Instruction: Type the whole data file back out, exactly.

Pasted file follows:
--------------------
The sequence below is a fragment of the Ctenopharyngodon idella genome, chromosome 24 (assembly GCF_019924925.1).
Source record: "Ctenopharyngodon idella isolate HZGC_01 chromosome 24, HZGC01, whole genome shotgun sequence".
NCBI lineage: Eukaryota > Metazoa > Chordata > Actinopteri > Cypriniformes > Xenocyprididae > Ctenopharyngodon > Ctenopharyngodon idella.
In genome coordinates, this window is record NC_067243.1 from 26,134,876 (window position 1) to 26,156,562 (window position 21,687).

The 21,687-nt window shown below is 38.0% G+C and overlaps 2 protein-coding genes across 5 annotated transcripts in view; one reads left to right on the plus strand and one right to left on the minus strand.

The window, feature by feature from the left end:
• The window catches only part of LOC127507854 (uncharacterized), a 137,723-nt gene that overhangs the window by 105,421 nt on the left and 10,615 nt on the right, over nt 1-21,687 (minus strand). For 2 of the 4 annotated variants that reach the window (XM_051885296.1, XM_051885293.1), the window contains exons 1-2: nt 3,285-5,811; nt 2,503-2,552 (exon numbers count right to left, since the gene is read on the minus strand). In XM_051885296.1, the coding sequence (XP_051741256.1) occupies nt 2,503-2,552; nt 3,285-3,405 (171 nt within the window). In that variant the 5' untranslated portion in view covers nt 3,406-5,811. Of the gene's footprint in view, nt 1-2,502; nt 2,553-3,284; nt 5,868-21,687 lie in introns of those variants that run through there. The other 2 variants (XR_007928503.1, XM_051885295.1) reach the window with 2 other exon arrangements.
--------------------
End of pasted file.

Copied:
The sequence below is a fragment of the Ctenopharyngodon idella genome, chromosome 24 (assembly GCF_019924925.1).
Source record: "Ctenopharyngodon idella isolate HZGC_01 chromosome 24, HZGC01, whole genome shotgun sequence".
NCBI lineage: Eukaryota > Metazoa > Chordata > Actinopteri > Cypriniformes > Xenocyprididae > Ctenopharyngodon > Ctenopharyngodon idella.
In genome coordinates, this window is record NC_067243.1 from 26,134,876 (window position 1) to 26,156,562 (window position 21,687).

The 21,687-nt window shown below is 38.0% G+C and overlaps 2 protein-coding genes across 5 annotated transcripts in view; one reads left to right on the plus strand and one right to left on the minus strand.

The window, feature by feature from the left end:
• The window catches only part of LOC127507854 (uncharacterized), a 137,723-nt gene that overhangs the window by 105,421 nt on the left and 10,615 nt on the right, over nt 1-21,687 (minus strand). For 2 of the 4 annotated variants that reach the window (XM_051885296.1, XM_051885293.1), the window contains exons 1-2: nt 3,285-5,811; nt 2,503-2,552 (exon numbers count right to left, since the gene is read on the minus strand). In XM_051885296.1, the coding sequence (XP_051741256.1) occupies nt 2,503-2,552; nt 3,285-3,405 (171 nt within the window). In that variant the 5' untranslated portion in view covers nt 3,406-5,811. Of the gene's footprint in view, nt 1-2,502; nt 2,553-3,284; nt 5,868-21,687 lie in introns of those variants that run through there. The other 2 variants (XR_007928503.1, XM_051885295.1) reach the window with 2 other exon arrangements.